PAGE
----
Bayshore street racing suspect was going 102 mph before hitting, killing mother and toddler

TAMPA, Fla. — Court documents reveal the 2018 Ford Mustang involved in a deadly crash on Bayshore Boulevard was traveling at a much higher rate of speed than witnesses previously reported. 

Electronic evidence obtained from the Mustang during a search warrant showed that the vehicle, driven by Cameron Herrin, was traveling at a maximum speed of 102 miles per hour before Herrin began to hit the brakes right before the crash. 

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The Ford Mustang hit and killed Jessica Raubenolt and her 2-year-old daughter Lillia as they were legally crossing the street on May 24, 2018. 

At 102 miles per hour, the Mustang was traveling approximately 150 feet per second before the crash. At that speed, according to brakingdistances.com, the average car would need 620 feet to come to a complete stop. 

Originally, a witness had told police the Mustang and Nissan were traveling approximately 60 miles per hour when they passed him racing north on Bayshore Boulevard. 

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Herrin has been charged with two counts of vehicular manslaughter. He bonded out of jail on Saturday night after his bond was paid. 

ABC Action News was there when Herrin left the jail with his father. 

 

 

 

The city lowered the speed limit on Bayshore from 40 to 35 after the crash.

In the five days since the crash, police have handed out more than 300 citations and warning tickets, which is 79 more than during the same period last year.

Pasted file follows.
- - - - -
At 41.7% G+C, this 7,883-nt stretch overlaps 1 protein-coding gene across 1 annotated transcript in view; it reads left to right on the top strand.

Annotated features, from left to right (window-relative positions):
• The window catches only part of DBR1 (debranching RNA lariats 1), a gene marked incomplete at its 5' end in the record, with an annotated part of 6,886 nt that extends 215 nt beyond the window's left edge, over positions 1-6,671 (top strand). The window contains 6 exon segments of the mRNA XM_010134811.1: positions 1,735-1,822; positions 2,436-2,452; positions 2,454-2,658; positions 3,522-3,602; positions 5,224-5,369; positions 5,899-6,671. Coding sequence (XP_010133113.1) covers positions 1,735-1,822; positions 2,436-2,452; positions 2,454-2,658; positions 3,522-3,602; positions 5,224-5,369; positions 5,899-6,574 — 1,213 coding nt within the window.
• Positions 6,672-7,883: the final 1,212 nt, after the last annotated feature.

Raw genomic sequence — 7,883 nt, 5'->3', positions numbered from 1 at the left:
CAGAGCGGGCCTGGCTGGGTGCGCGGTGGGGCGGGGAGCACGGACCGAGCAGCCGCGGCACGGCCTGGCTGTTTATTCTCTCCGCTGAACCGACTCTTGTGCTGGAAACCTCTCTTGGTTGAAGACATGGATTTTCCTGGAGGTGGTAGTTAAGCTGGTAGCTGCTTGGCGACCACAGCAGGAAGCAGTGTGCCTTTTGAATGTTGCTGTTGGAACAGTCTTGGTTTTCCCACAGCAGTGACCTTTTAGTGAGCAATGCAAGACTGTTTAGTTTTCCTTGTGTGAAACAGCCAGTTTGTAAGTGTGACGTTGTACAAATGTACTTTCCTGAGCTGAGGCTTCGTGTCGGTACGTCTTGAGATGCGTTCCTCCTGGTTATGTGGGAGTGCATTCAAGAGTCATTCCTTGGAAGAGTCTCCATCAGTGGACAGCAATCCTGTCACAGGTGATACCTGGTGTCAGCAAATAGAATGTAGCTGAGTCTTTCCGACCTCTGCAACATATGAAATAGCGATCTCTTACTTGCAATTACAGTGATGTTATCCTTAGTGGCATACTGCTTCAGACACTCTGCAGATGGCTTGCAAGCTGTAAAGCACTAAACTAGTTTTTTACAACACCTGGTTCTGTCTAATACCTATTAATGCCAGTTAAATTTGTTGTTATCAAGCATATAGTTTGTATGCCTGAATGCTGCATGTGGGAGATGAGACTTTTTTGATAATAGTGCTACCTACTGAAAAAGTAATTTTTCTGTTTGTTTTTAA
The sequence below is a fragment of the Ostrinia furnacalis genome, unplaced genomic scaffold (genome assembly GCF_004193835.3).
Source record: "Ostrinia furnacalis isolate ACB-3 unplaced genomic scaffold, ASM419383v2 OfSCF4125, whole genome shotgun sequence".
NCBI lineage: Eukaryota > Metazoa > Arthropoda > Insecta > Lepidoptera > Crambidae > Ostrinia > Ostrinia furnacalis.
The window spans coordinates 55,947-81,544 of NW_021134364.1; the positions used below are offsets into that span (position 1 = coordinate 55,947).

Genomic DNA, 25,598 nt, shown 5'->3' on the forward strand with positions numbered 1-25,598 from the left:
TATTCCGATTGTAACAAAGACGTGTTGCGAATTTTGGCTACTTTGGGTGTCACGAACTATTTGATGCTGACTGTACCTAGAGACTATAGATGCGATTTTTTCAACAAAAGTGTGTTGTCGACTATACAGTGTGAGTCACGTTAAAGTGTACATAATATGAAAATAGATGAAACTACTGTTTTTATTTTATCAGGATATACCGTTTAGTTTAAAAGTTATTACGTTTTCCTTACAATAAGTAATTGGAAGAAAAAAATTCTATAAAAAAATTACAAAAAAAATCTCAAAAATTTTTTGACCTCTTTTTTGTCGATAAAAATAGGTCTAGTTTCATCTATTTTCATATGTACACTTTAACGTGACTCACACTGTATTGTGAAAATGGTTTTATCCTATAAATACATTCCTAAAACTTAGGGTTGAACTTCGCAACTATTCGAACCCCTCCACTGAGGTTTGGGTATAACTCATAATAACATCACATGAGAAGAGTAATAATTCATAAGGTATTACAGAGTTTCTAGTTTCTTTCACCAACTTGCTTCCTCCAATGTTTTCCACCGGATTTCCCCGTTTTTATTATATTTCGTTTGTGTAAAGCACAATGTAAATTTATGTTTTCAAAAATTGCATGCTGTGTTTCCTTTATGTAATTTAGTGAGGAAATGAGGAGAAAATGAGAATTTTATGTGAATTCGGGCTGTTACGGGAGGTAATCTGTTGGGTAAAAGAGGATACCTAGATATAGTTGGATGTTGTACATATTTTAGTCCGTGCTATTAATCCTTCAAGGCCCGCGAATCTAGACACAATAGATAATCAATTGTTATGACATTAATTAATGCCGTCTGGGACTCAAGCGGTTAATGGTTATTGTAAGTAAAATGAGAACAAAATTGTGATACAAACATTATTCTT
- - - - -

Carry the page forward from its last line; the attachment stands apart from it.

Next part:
While news about the exact speed that reckless driver was going is new, a neighbor says speeding has been a problem on the road for years.

Nick Friedman says he’s repeatedly raised the issue with city and county leaders, pushing for changes there.

“I can't imagine somebody would be going that fast if they knew there were pedestrian crosswalks and if they knew there was speed enforcement,” said Friedman.

Friedman, the founder of College Hunks Hauling Junk, lives on Bayshore.

“I've been emailing the city for more than three years asking for safer traffic measures on Bayshore,” he said.

The I-Team obtained those emails through an open records request.

Friedman’s most recent email sent the day of the crash said: “Blood is on the City’s/County’s hands for dragging their feet on Bayshore safety improvements.” 

Friedman has launched a new website called "Make Bayshore Safe" and is circulating a petition on change.org with more than 1,800 signatures in a day.

He hopes to see even more enforcement, a 25 mile an hour speed limit and crosswalks at every intersection.

“There's no reason Bayshore should be a four-lane highway next to a beautiful park that it is,” he said.

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